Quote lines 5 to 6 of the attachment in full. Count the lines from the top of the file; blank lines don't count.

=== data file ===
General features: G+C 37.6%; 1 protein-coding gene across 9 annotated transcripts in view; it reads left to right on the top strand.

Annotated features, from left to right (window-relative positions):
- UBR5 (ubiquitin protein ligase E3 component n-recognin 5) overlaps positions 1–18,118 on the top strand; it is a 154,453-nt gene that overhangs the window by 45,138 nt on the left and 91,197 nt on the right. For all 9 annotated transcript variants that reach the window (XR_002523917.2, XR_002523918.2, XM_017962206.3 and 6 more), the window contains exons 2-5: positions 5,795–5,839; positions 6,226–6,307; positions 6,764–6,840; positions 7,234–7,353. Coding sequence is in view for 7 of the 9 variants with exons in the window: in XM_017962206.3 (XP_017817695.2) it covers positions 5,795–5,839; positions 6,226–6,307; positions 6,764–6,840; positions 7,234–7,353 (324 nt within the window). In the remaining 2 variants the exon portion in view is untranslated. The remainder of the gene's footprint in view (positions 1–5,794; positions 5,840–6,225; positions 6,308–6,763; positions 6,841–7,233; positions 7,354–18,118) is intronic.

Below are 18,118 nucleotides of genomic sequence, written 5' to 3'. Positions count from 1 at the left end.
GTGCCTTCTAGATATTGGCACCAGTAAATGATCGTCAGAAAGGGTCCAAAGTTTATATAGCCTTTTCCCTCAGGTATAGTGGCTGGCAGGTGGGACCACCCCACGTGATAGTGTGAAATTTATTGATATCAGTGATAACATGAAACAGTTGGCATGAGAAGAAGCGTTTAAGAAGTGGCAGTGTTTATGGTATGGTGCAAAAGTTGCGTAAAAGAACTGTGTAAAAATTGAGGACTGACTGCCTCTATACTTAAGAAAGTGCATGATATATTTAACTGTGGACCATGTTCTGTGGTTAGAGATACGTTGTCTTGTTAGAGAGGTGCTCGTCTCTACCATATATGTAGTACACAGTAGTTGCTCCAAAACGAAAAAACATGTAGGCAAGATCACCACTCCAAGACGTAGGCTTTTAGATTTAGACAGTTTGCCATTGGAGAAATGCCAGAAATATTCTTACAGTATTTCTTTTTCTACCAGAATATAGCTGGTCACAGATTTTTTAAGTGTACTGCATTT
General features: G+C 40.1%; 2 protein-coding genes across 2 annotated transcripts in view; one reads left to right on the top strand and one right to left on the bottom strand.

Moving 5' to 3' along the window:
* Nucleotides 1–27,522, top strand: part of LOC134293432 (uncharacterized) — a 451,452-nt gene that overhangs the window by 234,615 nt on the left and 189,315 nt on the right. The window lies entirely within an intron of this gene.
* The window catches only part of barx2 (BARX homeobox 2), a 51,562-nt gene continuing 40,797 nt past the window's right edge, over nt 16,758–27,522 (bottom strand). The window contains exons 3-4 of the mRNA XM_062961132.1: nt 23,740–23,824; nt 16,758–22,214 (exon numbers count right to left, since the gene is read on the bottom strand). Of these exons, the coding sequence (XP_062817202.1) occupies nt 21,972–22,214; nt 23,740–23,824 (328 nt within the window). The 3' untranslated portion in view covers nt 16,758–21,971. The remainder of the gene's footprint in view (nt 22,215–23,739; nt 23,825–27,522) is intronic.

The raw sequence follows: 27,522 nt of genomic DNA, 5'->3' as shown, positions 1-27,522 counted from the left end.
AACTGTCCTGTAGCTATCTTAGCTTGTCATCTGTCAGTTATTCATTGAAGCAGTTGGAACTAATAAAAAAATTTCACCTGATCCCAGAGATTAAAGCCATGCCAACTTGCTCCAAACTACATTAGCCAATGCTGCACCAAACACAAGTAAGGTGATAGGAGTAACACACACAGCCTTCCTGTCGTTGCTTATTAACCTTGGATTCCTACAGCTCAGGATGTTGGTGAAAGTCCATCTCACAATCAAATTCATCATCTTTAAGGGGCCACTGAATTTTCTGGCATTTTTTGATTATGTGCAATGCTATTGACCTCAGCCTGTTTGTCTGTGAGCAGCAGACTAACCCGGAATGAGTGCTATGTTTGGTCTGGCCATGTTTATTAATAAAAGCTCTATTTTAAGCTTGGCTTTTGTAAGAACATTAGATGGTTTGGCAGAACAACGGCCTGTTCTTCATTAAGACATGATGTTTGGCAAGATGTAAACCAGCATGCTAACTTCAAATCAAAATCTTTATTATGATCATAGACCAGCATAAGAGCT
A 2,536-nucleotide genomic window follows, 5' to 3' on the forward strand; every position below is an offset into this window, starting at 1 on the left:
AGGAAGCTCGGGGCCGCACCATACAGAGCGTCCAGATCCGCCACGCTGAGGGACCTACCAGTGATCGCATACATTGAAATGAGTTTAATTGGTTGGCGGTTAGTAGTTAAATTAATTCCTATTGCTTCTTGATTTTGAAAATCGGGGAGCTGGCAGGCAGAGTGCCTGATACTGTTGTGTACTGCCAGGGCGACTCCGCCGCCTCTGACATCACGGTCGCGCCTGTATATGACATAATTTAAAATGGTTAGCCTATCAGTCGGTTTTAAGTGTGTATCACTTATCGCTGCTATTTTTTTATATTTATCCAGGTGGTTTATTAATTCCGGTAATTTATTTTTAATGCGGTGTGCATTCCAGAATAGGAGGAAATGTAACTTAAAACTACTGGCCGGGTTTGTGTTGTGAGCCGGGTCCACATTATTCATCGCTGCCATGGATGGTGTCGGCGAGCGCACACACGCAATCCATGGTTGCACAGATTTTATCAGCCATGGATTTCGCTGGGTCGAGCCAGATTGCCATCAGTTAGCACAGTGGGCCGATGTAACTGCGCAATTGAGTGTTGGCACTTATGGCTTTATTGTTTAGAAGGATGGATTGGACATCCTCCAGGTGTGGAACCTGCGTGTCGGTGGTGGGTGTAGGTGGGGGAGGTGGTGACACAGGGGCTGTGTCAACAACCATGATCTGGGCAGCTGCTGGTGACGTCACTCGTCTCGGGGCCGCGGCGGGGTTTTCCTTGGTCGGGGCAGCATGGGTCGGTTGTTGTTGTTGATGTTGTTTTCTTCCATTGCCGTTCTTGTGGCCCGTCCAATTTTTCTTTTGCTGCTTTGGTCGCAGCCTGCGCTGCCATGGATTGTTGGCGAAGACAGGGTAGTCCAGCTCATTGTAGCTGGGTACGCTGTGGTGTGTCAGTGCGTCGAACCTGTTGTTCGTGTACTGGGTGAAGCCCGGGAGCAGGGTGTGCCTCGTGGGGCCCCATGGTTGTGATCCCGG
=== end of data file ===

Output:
GTGCCTTCTAGATATTGGCACCAGTAAATGATCGTCAGAAAGGGTCCAAAGTTTATATAGCCTTTTCCCTCAGGTATAGTGGCTGGCAGGTGGGACCACCCCACGTGATAGTGTGAAATTTATTGATATCAGTGATAACATGAAACAGTTGGCATGAGAAGAAGCGTTTAAGAAGTGGCAGTGTTTATGGTATGGTGCAAAAGTTGCGTAAAAGAACTGTGTAAAAATTGAGGACTGACTGCCTCTATACTTAAGAAAGTGCATGATATATTTAACTGTGGACCATGTTCTGTGGTTAGAGATACGTTGTCTTGTTAGAGAGGTGCTCGTCTCTACCATATATGTAGTACACAGTAGTTGCTCCAAAACGAAAAAACATGTAGGCAAGATCACCACTCCAAGACGTAGGCTTTTAGATTTAGACAGTTTGCCATTGGAGAAATGCCAGAAATATTCTTACAGTATTTCTTTTTCTACCAGAATATAGCTGGTCACAGATTTTTTAAGTGTACTGCATTT
General features: G+C 40.1%; 2 protein-coding genes across 2 annotated transcripts in view; one reads left to right on the top strand and one right to left on the bottom strand.